12

On Monday we had a subcontractor scheduled to start work on our program. After she did not show up, my manager attempted to call but could not get a hold of her. A few hours later my manager eventually was able to find out that she had passed away that Saturday. This was completely unexpected and was so sudden that not even the subcontractor's company had all the details, which is why we had not been informed.

So my team is finding the whole situation rather surreal. You normally have a relationship with your coworkers and so if one dies you know to grieve. However, since she had not started yet there was no chance for such a relationship to have formed.

Since I had no relationship with this individual I can easily move on and can easily put this all behind me, but I want to make sure I handle this in a professional way. The question I have: Is there a proper or professional way to express ones condolences for an employee that has died, but you have never met?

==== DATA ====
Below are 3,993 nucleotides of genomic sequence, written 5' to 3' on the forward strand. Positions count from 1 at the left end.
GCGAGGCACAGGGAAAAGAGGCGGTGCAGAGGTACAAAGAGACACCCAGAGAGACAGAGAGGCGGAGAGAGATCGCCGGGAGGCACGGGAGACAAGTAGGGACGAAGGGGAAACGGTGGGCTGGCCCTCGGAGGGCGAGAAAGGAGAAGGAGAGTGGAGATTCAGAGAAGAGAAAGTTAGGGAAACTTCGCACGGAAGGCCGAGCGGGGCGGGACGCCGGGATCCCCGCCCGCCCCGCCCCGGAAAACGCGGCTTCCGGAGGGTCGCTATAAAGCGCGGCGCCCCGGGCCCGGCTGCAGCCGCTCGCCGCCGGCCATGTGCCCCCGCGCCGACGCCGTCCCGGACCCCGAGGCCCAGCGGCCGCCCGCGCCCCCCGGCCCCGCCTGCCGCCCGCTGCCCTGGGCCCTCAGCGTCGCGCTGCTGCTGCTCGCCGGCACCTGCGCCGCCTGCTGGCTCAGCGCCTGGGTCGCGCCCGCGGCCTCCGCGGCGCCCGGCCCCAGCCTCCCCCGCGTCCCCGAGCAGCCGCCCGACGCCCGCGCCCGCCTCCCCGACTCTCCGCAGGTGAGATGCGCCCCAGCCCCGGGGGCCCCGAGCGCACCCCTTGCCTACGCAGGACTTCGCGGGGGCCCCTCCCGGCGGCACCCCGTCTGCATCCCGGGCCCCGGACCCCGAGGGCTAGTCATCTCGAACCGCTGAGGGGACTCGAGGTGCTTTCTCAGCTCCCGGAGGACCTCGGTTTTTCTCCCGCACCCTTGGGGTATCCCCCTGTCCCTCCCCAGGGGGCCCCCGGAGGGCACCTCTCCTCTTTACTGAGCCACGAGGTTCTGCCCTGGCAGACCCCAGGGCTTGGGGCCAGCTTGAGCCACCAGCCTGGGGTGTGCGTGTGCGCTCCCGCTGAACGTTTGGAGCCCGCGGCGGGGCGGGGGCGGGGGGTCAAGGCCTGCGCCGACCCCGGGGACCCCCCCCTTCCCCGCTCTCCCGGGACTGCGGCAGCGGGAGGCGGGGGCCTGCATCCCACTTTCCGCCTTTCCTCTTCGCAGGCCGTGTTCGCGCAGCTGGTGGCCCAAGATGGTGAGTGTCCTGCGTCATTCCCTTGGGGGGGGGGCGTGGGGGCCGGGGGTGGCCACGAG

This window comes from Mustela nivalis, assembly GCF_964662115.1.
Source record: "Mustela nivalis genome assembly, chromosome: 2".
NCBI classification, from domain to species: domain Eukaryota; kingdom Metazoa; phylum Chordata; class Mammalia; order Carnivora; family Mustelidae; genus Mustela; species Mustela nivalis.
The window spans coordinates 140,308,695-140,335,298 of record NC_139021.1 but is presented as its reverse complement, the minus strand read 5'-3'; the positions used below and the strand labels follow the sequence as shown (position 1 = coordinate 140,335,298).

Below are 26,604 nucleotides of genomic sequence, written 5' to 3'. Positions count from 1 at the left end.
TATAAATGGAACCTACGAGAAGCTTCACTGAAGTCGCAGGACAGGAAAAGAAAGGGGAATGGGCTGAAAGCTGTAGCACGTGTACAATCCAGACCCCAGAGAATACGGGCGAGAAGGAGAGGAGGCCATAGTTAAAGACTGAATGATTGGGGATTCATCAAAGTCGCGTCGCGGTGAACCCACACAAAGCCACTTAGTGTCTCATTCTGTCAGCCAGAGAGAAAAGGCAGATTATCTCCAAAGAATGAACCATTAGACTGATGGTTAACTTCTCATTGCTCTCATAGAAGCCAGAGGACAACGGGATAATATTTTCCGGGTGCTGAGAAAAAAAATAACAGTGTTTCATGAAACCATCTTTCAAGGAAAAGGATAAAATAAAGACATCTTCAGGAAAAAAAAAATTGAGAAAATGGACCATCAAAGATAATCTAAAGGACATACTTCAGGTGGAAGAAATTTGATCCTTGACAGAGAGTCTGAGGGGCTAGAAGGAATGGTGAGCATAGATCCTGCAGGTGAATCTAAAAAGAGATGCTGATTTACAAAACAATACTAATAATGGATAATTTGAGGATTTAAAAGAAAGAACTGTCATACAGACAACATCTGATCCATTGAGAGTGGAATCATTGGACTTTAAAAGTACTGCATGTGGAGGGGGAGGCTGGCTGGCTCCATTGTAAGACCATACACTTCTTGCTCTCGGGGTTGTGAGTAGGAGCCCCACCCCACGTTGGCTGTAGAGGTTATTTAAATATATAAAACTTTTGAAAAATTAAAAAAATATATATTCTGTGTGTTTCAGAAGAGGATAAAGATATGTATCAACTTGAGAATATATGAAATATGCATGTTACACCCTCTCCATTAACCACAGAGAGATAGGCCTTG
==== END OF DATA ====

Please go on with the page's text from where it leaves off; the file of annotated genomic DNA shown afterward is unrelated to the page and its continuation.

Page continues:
17

...employee that has died, but you have never met?

Unfortunately that is life. What you are feeling is empathy and sadness. Go home tonight and hold your family close. But it would not be appropriate for you to express condolences for this person that you have never even met.

  • 1
    This is what I figured. I appreciate second opinions on these types of things, since my own judgement could be clouded. – Anketam Feb 1 '17 at 23:08
6

I don't see any reason why it wouldn't be appreciated by the family to send flowers to the funeral home. If you watch for the obituary announcement, it will tell when and where. As an individual, I probably wouldn't do that, but if a few people in the company wanted to chip in and send it together, I'd be all for it.

Your Answer

By clicking “Post Your Answer”, you agree to our terms of service, privacy policy and cookie policy

Not the answer you're looking for? Browse other questions tagged or ask your own question.